Researcher(s)

Research team(s)

Mitochondria take centre stage: pathways to reduced oocyte quality and opportunities for curative strategies under maternal metabolic stress conditions. 01/10/2016 - 30/09/2019

Abstract

Infertility is a major socio-economic problem affecting millions worldwide and is specifically linked to maternal obesity and other (diet induced) metabolic disorders. Understanding the mechanisms by which altered metabolism affect fertility is crucial for successful interventions. Mitochondria are the power house within the oocyte. Reduced somatic cell mitochondrial function occurs early in the pathogenesis of metabolic diseases. This is mainly due to the lipotoxic effects of elevated free fatty acid concentrations in blood. For the oocyte to be developmentally competent, the number and function of mitochondria should reach a certain threshold. There are several thousands of mitochondria in the mature oocyte derived from about 20 mitochondria in the germ cell. In addition to their bio-energetic roles, mitochondria are also sensors of stress. Oxidative stress and associated cellular damage elicit stress signalling between the mitochondria and the nucleus to start a protective machinery. The effects of metabolic stress on mitochondrial replication and stress responses during oocyte growth and subsequent embryo development are not known. In this project we will use in vitro and in vivo animal models to study mitochondrial functions and stress responses under maternal metabolic stress conditions in growing oocytes. Defect-based protective and rescue interventions will also be tested to investigate opportunities for curative interventions.

Researcher(s)

Research team(s)

Maternal obesity and uterine programming: the consequences for the offspring's reproductive physiology. 01/10/2016 - 31/12/2017

Abstract

A disturbed maternal metabolism like in obesity or type II diabetes has clearly been associated with disappointing fertility. We extensively showed that such metabolic disorders have direct effects on the micro-environment of the growing and maturing oocyte, ultimately leading to reduced oocyte and embryo quality. Obesity is a global health threatening problem and recent studies indicated that maternal obesity may result in significant health issues in the offspring. More in depth mechanistic research clearly pointed out the importance of uterine programming in early pregnancy. It is not known however whether the metabolic status of obesity as such and/or potential direct effects of the typical fat rich western type diet are responsible for these observations. Based on the epidemiological relevance of obesity and hypercholesterolemia we hypothesize that obesity or an obesogenic diet of the mother around conception or during the entire pregnancy will alter the micro-environment of the growing embryo and fetus. This will change uterine programming ultimately leading to compromised offspring's health and reproductive physiology. To systematically investigate this hypothesis, we will feed female LDLR knock-out mice (LDLR-/-) an obesogenic diet A) several weeks before conception resulting in maternal obesity at conception or B) solely around conception or C) throughout the entire pregnancy. The offspring will be cross-fostered upon birth and will be used to study the general health of the offspring, the ovarian follicular reserve and the process of folliculo- and oogenesis, the offspring's pre-implantation embryo physiology and gene expression pattern and the receptivity of the offspring's uterus to support full pregnancy resulting in healthy offspring. By using this strategic experimental model we will be able to find the most sensitive window during pregnancy for uterine programming of reproduction, and it allows us to study the effects on every specific step on reproductive functioning. We believe that this project proposal may significantly contribute to the concept of "Developmental Origin of Health and Fertility" by further spreading the knowledge that epigenetic effects of maternal metabolism and diet may jeopardize health but also fertility in the offspring.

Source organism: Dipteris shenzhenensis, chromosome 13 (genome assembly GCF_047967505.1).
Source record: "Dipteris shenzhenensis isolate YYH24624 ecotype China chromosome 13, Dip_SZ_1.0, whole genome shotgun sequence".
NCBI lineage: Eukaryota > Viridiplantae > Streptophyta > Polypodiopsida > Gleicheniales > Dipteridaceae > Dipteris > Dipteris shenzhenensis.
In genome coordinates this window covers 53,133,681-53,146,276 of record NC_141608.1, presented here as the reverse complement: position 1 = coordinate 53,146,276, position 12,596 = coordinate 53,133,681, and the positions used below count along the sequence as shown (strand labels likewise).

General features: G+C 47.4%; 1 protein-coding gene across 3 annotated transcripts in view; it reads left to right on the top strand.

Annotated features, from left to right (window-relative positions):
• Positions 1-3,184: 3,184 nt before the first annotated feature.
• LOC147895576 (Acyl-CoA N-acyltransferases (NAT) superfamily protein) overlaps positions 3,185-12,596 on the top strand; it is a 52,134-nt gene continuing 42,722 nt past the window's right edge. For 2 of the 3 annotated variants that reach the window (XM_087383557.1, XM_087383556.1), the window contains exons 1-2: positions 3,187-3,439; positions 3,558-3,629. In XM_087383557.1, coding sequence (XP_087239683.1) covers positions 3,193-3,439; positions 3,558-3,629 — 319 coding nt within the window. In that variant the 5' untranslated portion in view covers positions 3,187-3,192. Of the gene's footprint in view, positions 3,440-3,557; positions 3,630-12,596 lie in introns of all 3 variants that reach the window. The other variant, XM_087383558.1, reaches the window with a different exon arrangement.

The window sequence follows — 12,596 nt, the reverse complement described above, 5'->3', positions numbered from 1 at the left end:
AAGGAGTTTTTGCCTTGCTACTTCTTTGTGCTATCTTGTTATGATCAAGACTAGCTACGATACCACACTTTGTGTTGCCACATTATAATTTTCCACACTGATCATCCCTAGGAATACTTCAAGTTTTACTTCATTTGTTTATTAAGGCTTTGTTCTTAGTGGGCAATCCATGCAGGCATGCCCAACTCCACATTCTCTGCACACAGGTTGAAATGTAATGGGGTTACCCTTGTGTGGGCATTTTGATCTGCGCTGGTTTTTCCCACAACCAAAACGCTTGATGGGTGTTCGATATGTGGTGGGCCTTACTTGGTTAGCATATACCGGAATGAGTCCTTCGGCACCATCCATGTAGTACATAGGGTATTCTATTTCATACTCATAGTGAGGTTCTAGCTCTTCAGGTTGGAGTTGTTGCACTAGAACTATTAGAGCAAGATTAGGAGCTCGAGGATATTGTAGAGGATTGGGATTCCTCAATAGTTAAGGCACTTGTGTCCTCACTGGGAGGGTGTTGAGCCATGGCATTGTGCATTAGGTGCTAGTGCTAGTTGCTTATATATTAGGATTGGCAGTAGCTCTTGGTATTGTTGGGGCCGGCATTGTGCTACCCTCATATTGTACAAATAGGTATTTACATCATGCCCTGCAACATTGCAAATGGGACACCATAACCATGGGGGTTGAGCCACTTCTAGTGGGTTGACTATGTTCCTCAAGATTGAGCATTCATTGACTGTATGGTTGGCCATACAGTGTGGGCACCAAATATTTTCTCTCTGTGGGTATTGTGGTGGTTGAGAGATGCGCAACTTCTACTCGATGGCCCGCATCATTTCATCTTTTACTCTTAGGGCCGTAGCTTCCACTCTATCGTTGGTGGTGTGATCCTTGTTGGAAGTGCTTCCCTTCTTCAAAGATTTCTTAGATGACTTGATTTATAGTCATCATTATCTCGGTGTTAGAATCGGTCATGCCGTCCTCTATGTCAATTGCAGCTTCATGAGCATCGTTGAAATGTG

Researcher(s)

Research team(s)

High non-esterified fatty acid concentrations during preimplantation embryo development: Consequences for female fertility and offspring's health. 01/10/2015 - 11/11/2017

Abstract

To further expand on this intriguing patho-phsyiological role of elevated NEFA in the problem of subfertility, it need to be addressed whether NEFA can induce epigenetic changes and whether this affects further embryo development and postnatal health. Therefore, this research proposal concentrates on the effect of oocyte maturation under elevated NEFA conditions on DNA methylation patterns in Day 7 embryos, on further pre-implantation in vivo development and on postnatal health and growth. A state of the art in vitro embryo culture and embryo transfer protocols will be used combined with advanced molecular techniques. The integration of data on Day 7 embryo physiology, DNA methylation, further development and postnatal health could provide key metabolic information on the role of elevated NEFA concentrations in reproductive failure.